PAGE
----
Wednesday, October 11, 2017

Mid Week Match-Up: Winter Ride

It is Wednesday, which means time for DT's favorite hump day game -- also known as Mid Week Match-Up.  As the leaves fall from trees (not out here in California, we don't really have seasons...but I visited the great state of PA the other day and autumn was gorgeous!) we need to prepare for, it is time to pick your favorite winter vehicles.  GO!

I just want something truckish and this 1992 Ford F-250 XLT offered here on eBay bidding for $500 reserve-not-met with $6,500 buy-it-now located in Las Vegas, NV.

What do you suggest? Comments below.


  1. [image src="http//www. width="400px"]

    1. Drat, still haven't figured this out.

    2. Let me help you out a bit. You need to go to the actual picture on FleaBay, right click it and get the image address and carefully paste it into the tag, making sure you don't lose a " or something. It's super tedious, but that is the Blogger platform for ya...

      [image src="" width="400px"/]

  2. Found a decent little Toyota minitruck that should do nicely.

    [image src=""/]

  3. I'll put a plug in for a 2005 Jeep Liberty CRD diesel that I need to sell on. Has the NP242 transfer case with both fulltime AWD and part-time locked 50/50 split 4WD. All ready for winter, just saying...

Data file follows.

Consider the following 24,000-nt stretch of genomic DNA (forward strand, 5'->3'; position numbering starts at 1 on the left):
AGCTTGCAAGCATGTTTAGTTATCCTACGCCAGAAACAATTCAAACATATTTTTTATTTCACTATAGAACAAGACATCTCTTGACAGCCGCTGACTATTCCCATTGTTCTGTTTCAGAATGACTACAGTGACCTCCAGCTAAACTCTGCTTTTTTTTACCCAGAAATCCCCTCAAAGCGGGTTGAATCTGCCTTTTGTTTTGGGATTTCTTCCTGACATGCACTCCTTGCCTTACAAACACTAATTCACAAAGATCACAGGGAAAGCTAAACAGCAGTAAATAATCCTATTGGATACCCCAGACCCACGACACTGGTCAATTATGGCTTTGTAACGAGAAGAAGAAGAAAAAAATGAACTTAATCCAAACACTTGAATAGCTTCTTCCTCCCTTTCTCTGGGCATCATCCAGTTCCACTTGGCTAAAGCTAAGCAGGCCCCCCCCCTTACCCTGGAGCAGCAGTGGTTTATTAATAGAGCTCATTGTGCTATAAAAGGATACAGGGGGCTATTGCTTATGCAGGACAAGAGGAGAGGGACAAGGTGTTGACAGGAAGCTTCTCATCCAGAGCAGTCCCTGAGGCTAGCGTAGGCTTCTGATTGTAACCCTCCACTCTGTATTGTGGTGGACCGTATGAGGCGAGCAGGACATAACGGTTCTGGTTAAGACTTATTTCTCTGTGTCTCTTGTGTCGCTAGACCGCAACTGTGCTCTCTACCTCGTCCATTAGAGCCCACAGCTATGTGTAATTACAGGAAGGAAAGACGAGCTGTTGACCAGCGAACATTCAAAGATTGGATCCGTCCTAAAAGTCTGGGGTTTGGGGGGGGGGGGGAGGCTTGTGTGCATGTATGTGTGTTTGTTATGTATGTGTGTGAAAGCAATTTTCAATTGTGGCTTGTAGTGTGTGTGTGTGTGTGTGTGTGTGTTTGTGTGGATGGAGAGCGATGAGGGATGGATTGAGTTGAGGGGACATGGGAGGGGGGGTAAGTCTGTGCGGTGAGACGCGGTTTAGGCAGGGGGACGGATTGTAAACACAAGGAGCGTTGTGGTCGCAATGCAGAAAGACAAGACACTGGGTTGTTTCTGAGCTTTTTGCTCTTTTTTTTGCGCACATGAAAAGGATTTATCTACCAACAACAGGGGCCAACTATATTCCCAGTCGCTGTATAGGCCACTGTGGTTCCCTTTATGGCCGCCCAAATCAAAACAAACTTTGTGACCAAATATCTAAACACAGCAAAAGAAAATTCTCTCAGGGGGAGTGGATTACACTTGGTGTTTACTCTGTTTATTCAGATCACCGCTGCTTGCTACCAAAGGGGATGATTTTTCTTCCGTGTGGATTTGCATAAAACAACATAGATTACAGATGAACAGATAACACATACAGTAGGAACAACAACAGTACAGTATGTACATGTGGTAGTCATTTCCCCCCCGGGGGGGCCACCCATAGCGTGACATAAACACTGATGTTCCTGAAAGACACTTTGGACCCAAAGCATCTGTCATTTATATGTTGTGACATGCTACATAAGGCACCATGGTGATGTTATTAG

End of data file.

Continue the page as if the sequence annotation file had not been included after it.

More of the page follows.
1. That sounds like an ideal winter transport. Pickups, even four-wheel-drive ones, aren't very good choices for snowy freeways: nice and long, with wide tracks, but poor weight balance that makes them frightening at speed when the road surface is greasy. (Ask me how I know...)

    2. This comment has been removed by the author.

    3. The diesel can be a little hard-starting when cold, but that what core heaters are for. While recognizing that the little Jeep gets studded snows and the F250 crewcab/longbed does not, it is an easy choice on which to take on snowy and slippery days.

  4. As a life-long resident of the rust belt, pretty much every vehicle I've ever owned has melted away before its time. Sure, I've let a few go due to mechanical issues, but most succumbed to the tin worm.

    4WD and truckish is a reasonable strategy (though Fueltruck is right about pickups on snow-covered highways, plus, an open bed fills with snow which becomes glacial after a few freeze/thaw cycles) but it would be bordering on criminal to subject a nice, clean older truck to a salty death.

    What you need is what we call a 'winter beater'. Reasonably common, reasonably reliable, pre-rusted and cheap. Make sure it has good tires, a good battery, and a good heater. Run it for a few winters and then find another one.

    - John

  5. This is so fun! What a great idea. Also I love how authentic you seem to be. Your style and passion for blogging is contagious. Thank you for sharing your life!


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